Is there anything on the market that gives a Tivo-like experience for an over-the-air DVR without a

Discussion in 'TiVo Premiere DVRs' started by Aplam, Jan 8, 2019.

  1. Aplam

    Aplam New Member

    Jan 8, 2019
    So far I've explored live streaming and recording OTA broadcasts directly on my computer via an EyeTV (and using a Roku / Apple TV to get the content on my screen) and also a Simple.TV unit (w/Roku) ... and both solutions have come up short of perfect. Here's my current criticisms;

    Live TV support is laggy and can take a while to stabilize a decent quality stream.

    Channel switching is slow. Channel guides are kinda terrible.

    Forward/Reverse skipping is painful (can even lack preview frames showing you any info about where you are in the stream)
  2. HerronScott

    HerronScott Well-Known Member

    Jan 1, 2002
    Staunton, VA
    So why not use a TiVo for OTA? :) Not sure what the remainder of your subject line is supposed to be ("without a" what?).

    Saturn_V, wxfisch and krkaufman like this.
  3. kpeters59

    kpeters59 Well-Known Member

    Jun 19, 2007
    Houston, Texas
    Kodi and (I think) Plex both have Live TV and DVR plug-ins available. I can't vouch for them, though.

  4. contsole

    contsole New Member

    Apr 5, 2010
    The old Premeire XL with 2 tuners works great with an antenna as does the modern Roamio OTA 1T 4 tuner unit. I have and use both. Friends always ask why don't I just stream? Obviously they have not experienced instantaneous rewind, fast forward, commercial skip and the entire "Tivo Experience."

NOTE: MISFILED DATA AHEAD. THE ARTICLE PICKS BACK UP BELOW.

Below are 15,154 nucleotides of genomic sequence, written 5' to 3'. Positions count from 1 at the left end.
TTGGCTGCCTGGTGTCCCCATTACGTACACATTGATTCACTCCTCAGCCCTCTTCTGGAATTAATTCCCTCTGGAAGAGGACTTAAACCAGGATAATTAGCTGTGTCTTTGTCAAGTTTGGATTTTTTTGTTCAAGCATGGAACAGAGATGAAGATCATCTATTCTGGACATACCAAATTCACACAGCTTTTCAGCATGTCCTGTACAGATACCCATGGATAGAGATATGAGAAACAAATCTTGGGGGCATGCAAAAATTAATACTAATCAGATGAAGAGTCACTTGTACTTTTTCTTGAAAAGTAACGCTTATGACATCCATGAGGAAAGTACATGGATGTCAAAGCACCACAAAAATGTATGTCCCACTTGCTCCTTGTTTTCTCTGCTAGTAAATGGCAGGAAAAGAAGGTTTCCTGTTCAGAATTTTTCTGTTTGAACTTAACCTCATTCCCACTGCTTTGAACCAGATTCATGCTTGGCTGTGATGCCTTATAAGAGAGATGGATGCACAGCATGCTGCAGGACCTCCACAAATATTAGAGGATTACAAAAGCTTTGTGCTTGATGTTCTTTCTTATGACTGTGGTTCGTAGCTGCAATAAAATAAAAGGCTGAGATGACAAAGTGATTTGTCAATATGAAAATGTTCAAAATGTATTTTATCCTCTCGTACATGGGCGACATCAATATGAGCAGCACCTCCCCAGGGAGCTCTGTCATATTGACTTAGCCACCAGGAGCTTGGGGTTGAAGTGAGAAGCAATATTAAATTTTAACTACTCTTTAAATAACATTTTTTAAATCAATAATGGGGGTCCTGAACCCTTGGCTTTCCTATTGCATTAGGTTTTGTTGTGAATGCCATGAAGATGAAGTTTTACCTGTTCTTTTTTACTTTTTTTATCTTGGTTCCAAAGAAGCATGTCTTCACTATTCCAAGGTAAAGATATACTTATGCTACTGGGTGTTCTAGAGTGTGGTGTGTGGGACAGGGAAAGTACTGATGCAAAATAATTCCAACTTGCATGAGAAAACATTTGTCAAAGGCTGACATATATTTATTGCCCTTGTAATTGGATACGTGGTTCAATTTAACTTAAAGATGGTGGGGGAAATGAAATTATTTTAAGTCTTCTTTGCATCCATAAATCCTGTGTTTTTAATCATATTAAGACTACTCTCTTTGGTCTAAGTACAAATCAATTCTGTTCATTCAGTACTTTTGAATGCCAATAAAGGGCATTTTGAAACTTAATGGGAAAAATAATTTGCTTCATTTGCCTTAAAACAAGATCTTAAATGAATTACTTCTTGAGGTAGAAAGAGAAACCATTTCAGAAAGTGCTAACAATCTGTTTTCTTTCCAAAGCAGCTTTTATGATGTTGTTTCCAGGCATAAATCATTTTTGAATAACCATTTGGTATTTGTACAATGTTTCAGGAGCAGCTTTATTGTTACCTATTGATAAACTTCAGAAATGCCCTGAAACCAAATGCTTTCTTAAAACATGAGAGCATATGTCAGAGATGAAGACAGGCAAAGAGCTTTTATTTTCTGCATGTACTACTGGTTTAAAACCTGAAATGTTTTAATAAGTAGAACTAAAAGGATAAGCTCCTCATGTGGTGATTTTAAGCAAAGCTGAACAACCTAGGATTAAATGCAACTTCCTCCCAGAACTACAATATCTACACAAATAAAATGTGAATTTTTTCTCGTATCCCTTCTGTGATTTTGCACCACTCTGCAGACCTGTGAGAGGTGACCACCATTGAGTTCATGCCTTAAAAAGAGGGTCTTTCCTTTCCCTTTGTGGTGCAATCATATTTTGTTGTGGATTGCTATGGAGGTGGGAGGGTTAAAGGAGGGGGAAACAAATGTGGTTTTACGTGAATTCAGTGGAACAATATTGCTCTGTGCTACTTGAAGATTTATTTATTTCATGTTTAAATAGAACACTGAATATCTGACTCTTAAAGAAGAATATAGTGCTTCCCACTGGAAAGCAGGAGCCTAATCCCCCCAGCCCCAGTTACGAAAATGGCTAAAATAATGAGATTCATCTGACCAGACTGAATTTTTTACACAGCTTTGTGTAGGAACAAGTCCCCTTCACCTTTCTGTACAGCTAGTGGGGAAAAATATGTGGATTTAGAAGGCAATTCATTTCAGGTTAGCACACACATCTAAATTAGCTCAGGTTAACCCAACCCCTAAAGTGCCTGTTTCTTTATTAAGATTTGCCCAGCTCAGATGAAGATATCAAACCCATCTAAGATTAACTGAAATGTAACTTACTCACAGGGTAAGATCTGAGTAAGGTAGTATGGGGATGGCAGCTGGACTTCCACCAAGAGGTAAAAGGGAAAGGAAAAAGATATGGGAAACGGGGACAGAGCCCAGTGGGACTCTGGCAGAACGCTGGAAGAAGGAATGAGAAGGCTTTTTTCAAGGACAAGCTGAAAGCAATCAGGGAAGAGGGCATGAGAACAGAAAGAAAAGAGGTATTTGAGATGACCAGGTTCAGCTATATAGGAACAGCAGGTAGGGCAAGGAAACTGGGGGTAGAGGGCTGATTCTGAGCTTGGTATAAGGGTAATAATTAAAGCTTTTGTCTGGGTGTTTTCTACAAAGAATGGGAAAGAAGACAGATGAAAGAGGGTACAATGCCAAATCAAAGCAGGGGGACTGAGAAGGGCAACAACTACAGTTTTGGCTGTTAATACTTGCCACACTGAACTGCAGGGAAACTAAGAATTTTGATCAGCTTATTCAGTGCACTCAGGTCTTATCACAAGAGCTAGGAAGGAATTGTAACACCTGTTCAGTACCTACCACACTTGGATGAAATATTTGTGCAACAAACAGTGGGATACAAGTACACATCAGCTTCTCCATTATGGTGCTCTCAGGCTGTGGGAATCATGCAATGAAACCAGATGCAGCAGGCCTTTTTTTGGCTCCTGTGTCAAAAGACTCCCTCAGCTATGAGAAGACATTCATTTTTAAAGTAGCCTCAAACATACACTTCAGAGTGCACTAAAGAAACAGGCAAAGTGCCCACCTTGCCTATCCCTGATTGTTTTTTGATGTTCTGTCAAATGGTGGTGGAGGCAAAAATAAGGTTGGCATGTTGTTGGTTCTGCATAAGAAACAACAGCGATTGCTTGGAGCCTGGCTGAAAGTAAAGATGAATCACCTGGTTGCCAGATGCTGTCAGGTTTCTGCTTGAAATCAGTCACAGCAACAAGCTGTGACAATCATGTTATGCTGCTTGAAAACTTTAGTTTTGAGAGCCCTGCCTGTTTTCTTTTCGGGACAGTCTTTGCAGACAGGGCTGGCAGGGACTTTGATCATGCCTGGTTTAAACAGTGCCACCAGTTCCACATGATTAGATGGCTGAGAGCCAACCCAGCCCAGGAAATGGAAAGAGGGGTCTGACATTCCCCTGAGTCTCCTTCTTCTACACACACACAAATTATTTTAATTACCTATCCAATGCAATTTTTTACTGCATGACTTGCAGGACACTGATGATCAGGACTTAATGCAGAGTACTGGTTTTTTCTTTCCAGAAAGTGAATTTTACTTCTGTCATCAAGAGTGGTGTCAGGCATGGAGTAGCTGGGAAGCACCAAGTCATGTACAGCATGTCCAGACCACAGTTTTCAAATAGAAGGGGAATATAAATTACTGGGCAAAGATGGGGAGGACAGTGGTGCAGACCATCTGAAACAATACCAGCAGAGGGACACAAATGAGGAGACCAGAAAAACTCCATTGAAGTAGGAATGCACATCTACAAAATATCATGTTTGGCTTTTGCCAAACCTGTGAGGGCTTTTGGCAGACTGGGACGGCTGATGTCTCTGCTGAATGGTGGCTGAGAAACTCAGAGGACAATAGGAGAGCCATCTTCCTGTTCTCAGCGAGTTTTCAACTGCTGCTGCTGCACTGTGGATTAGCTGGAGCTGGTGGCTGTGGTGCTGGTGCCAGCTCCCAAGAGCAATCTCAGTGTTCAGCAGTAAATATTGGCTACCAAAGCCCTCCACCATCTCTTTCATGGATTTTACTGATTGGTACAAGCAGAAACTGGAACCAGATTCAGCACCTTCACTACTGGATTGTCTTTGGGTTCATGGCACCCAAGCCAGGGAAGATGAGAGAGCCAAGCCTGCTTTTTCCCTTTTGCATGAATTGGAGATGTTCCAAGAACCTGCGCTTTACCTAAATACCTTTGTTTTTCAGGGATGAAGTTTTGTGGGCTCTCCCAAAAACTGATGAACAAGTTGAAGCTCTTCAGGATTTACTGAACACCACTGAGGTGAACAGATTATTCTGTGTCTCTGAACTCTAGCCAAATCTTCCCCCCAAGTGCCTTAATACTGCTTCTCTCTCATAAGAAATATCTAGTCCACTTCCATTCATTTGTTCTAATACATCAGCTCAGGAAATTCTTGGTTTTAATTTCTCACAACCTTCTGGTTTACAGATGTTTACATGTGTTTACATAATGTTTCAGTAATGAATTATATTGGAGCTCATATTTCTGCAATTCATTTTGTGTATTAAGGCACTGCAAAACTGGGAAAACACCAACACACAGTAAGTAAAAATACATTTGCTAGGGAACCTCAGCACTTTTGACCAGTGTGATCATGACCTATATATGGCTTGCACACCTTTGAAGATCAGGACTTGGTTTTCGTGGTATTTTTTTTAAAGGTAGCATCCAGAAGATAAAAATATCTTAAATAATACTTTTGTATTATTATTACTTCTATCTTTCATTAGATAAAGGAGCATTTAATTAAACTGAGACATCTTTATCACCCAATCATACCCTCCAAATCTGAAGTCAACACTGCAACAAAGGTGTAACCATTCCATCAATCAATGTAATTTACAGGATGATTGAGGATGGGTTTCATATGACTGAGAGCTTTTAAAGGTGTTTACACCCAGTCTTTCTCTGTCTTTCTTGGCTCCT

5. Teeps

    Teeps Well-Known Member

    Aug 16, 2001
    unclehonkey and krkaufman like this.
  6. vike

    vike New Member

    Jul 24, 2008
    Maybe it's genius, maybe it's just giving a damn about the experience, maybe (most likely) it's patents, but so far NO DVR-ish device that I've used or watched in use provides a "TiVo-like experience". Guides and apps and other doodads vary, and some DVRs (e.g., Xfinity X1) have gotten quite good, but when it comes to the viewing and playback control experience, comparing TiVo to anything else is like comparing a sports car to a riding mower.

    Given that, I always recommended the Roamio OTA to cord-cutters, especially when it hit $400 (and often less) all-in. For $100 more All-In, I guess the Bolt OTA is a fair enough replacement, and at $70/yr. for a combined service and protection plan (replacing a broken unit for $50+tax&shipping), even the subscription makes sense given the half-price cost up front ($250). Given the TiVo's overwhelmingly superior user experience and "it just works" pre-configured package, I still think it's the best value in OTA DVRs or build-it-yourself solutions. Unless you're the kind of inveterate tinkerer who loves building and tweaking your own setup, just buy a TiVo. Seriously.

    Slightly off topic, it's probably worth mentioning that CABLE TiVos are another matter. Given the more than doubled cost for the service/protection package ($150/yr) and the ready availability of nicely-integrated DVR solutions in most high-end cable packages, TiVo's value has become rather doubtful. The best I can say is it's an affordable luxury, but if you're even idly pondering cutting the cord, it's a very questionable investment. If spending a few hundred up front and half that again every year for the service contract on an improved DVR is an ignorable expense for your household, enjoy - it's just unlikely to be worth it for most folks.
  7. jon doe

    jon doe New Member

    Feb 15, 2019
    milwaukee, wi
    If you have a windows 7 or 8 computer with media center... Similar DVR experience, but with the extra computer/laptop overhead. Windows 7 program guide is good until Jan 2020, Win 8 until 2023, I think.
    Wish Tivo could somehow reduce lifetime and annual subs. Great product but seams to be getting less and less competitive. Maybe when their DVR patents run out, competition voids will fill in.
    Last edited: Feb 27, 2019

Share This Page